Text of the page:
TRAVEL HERE: DALLAS MUSEUM OF ART CONNECTS TO THE ARTS DISTRICT
OK, so I’ve been a little hard on the DMA as of late. I loved Bouquets and Body Beautiful, but while I found other exhibitions, like International Pop interesting, I was less than in love. What’s more, as I traveled around enjoying delicious meals in other museums, I bemoaned the culinary choices at the DMA. I won’t even talk about how I was contemplating a change of membership to the Kimbell Art Museum.
Things Have Changed
The last few times we visited the museum we had to maneuver our way around construction. I was glad to see the renovation going on. The shrubs along the north side had overstayed their welcome, but I had no idea just how amazing the face-lift was going to be.
Klyde Warren Park is one of the best things to happen to Dallas in a long, long time and now the DMA has plugged into the vibe. The construction re-directed traffic in front of the museum and opened the Atrium up with patio seating for their Atrium Cafe and a new outdoor cafe. The DMA got there before the rest of the Arts District, but had sort of fallen out of the energy flow. I think this new patio will breathe in some much-needed life.
As we entered the museum’s driveway, the first thing I noticed was the patio, but when we got inside we were really able to appreciate it. The gorgeous Chihuly hanging in the window is one of my favorite pieces on exhibit, but it seemed like a boundary between the museum and everything else. Now the atrium spills out onto the new patio through a door beneath the Chihuly and there’s a line of sight to Klyde Warren Park. We were drawn outside into the Eagle Family Plaza and I’m sure others will be drawn into the museum from the park.
And There’s More
The opening up of the Museum doesn’t end at Klyde Warren Park. What used to be the rear of the DMA gift shop is now a wide-open counter space connecting the Atrium with the Fleischner courtyard, which faces Flora Street. Glass doors in a glass wall between the cafe counter and the gift shop allow traffic to flow between them. I’m hoping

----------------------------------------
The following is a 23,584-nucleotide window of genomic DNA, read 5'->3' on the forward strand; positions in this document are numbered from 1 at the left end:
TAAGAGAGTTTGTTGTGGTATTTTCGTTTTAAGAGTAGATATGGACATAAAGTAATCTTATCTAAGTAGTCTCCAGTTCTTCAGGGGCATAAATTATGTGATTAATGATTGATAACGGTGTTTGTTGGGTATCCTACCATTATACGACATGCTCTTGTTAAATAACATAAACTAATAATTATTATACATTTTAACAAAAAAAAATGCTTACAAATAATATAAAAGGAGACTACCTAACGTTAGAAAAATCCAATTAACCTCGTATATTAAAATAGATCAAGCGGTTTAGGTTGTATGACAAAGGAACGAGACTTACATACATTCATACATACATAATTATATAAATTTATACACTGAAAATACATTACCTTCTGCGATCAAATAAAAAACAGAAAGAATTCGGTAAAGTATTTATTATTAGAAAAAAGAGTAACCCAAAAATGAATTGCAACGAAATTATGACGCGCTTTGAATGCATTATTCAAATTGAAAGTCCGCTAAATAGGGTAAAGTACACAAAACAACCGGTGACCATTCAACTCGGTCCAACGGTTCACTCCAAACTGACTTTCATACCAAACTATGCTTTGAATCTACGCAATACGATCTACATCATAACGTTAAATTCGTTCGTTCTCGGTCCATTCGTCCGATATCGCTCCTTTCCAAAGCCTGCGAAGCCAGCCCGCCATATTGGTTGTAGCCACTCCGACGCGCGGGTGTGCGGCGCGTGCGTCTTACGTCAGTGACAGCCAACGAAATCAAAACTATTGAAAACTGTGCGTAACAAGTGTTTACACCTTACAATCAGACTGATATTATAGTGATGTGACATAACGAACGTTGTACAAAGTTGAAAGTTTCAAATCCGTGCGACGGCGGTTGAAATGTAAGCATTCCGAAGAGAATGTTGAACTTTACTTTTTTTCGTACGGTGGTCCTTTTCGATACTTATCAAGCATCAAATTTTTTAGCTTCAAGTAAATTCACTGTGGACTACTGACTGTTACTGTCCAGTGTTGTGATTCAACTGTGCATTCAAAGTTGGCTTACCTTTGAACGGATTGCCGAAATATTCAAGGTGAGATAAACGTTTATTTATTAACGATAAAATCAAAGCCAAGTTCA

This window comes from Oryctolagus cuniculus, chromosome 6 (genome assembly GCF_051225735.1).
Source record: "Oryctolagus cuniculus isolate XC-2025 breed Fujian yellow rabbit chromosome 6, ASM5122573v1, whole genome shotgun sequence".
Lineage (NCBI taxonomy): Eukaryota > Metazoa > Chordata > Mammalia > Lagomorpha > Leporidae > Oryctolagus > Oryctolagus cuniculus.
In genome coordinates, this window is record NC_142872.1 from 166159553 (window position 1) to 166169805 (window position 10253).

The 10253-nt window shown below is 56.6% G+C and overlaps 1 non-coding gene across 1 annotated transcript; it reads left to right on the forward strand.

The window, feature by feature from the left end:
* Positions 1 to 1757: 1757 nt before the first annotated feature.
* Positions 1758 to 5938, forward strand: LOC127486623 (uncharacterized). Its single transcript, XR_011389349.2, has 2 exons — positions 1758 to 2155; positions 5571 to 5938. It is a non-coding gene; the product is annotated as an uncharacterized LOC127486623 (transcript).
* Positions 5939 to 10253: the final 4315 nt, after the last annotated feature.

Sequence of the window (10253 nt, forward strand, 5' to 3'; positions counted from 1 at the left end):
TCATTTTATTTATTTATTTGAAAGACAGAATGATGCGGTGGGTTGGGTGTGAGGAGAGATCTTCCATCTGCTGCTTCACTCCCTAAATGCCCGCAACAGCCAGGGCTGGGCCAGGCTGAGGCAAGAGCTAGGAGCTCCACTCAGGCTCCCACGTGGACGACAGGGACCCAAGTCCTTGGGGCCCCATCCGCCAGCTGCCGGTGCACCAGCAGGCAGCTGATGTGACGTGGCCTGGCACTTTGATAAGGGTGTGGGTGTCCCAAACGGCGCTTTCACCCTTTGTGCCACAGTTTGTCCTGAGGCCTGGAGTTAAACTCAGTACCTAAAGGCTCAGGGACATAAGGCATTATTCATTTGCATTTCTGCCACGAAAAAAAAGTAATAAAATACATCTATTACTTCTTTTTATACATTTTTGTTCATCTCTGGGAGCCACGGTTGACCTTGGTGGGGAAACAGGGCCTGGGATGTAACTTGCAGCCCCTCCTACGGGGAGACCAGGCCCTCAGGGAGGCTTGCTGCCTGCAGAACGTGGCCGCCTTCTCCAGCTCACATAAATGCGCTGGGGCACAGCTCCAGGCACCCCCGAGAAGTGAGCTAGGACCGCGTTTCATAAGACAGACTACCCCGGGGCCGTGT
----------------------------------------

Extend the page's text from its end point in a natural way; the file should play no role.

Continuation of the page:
Connecting the Atrium to the outside from two directions is genius, but so far the museum has decided not to take advantage of the possibilities. One hopes this is a temporary situation. The museum used to charge for admission, so they limited the points of access. Now general admission is free, so it makes sense to provide entry to the museum that intersects with the traffic in the Arts District. The museum is still fairly inaccessible from St. Paul Street, but I guess they have to have someplace for loading and unloading art – both new acquisitions and pieces for exhibitions.
Some Things Haven’t Changed
Modern art continues to be an emphasis at the DMA. As a one-time director pointed out, by the time the DMA came along, pretty much all the Old Masters already had a home, so we had to look elsewhere for ways to cover our walls. I accept this, even if I wish it were not true. I’ve been listening, so I know why all this modern art is important, but I haven’t quite developed a taste for it. To borrow an old saw, I try to eat the meat and ignore the bones.
My husband is a little more vocal about his distaste. Prominently featured on the Eagle Family Plaza is a sculpture by Rebecca Warren. While it’s not my cup of tea. Bill thinks someone should get after it with a bulldozer. I think the sculpture is safe. Last time I checked, Bill wasn’t up to speed on operating heavy machinery.
Here’s a few more shots we took. I hope they’ll inspire you to go down to the Dallas Art District for a visit.